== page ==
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The North American Dean’s Conference has provided an opportunity to share ideas and experiences with other deans from across North America. It was held at the Washington National Cathedral or as it is officially known, Cathedral Church of Saint Peter and Saint Paul in the City and Diocese of Washington. On a practical level, it has also provided an opportunity to learn about and experience the beauty of the National Cathedral. 

One highlight for me has been the Canterbury Pulpit. It is a massive pulpit carved from stone left over from the building of Bell Harry Tower at Canterbury Cathedral, gifted from the Archbishop of Canterbury to the Bishop of Washington, Edward Satterlee. Carvings on the pulpit include King John forced to sign the Magna Carta, the Venerable Bede on his deathbed translating John’s Gospel into Anglo-Saxon, and Bishop William Tyndale being burned at the stake by King Henry the Eighth for translating the Bible into English. 

Many esteemed preachers, such as Desmond Tutu, the Dali Lama and Billy Graham, have delivered a sermon from its precipices. However, none are more storied than the Rev. Dr. Martin Luther King Jr. who preached his final Sunday sermon from here 4 days before he was martyred in Memphis Tennesse. That Sunday attracted the largest crowd the Cathedral had ever seen, with thousand spilling outside and listening through loudspeakers set up for that day.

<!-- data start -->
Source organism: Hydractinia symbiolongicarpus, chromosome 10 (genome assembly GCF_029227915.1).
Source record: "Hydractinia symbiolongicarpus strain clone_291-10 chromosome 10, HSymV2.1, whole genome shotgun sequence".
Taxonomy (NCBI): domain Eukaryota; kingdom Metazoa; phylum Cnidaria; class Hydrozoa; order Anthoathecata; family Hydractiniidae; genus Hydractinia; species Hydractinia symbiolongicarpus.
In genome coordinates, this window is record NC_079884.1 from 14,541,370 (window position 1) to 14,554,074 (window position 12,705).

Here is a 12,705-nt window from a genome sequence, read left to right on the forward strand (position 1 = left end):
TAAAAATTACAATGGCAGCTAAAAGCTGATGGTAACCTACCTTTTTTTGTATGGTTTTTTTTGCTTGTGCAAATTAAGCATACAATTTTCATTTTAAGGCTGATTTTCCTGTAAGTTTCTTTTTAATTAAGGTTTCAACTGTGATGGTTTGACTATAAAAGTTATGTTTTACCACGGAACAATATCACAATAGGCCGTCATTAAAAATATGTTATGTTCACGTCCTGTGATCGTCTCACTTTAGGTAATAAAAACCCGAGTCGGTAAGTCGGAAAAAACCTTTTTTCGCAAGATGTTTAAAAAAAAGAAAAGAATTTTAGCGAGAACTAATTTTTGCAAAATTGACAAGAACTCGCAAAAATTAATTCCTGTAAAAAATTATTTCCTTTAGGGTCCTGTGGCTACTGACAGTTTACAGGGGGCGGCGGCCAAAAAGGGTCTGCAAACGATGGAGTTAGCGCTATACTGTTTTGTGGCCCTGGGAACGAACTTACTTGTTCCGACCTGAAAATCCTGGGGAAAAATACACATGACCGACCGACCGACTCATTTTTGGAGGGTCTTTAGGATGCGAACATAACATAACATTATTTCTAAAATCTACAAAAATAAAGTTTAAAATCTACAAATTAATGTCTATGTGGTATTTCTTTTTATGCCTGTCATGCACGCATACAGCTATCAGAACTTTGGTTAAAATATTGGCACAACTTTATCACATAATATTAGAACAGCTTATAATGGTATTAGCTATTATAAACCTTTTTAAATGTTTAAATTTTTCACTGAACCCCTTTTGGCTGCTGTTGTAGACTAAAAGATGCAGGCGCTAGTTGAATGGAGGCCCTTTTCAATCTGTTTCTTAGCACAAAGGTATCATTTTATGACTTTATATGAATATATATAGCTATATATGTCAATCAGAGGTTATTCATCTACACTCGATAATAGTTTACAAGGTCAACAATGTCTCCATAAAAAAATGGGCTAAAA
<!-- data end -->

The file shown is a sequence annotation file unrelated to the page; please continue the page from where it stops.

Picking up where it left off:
Dr. King’s sermon highlighted the country’s widespread poverty and the urgent need to address it. He denounced the evil of racism and he challenged those individuals who said we just needed to give it time for racial healing to occur, stressing instead the need for action now. King said: “Human progress never rolls in on the wheels of inevitability. It comes through the tireless efforts and the persistent work of dedicated individuals who are willing to be co-workers with God.” Throughout the sermon he challenged those in the pews to yield the temptation to wait for someone else to do the work, or for someone else to put their bodies on the line for justice. King said, “There comes a time when one must take the position that is neither safe nor politic nor popular, but he must do it because conscience tells him it is right.” Dr. King then spoke outside of the Cathedral where he warned that if social unrest continued, it would lead to a right-wing takeover of the United States. 

Standing in front of the majesty of the pulpit one can almost hear the fiery tones of Dr. King calling us down a better path for humanity. Exorting us to be active co-creators with God in building for the Kingdom instead of passive observers of the World as it Is.

Below is the video of that sermon delivered by Dr. Martin Luther King. At the top of this post you can see more photos from my time exploring the Cathedral.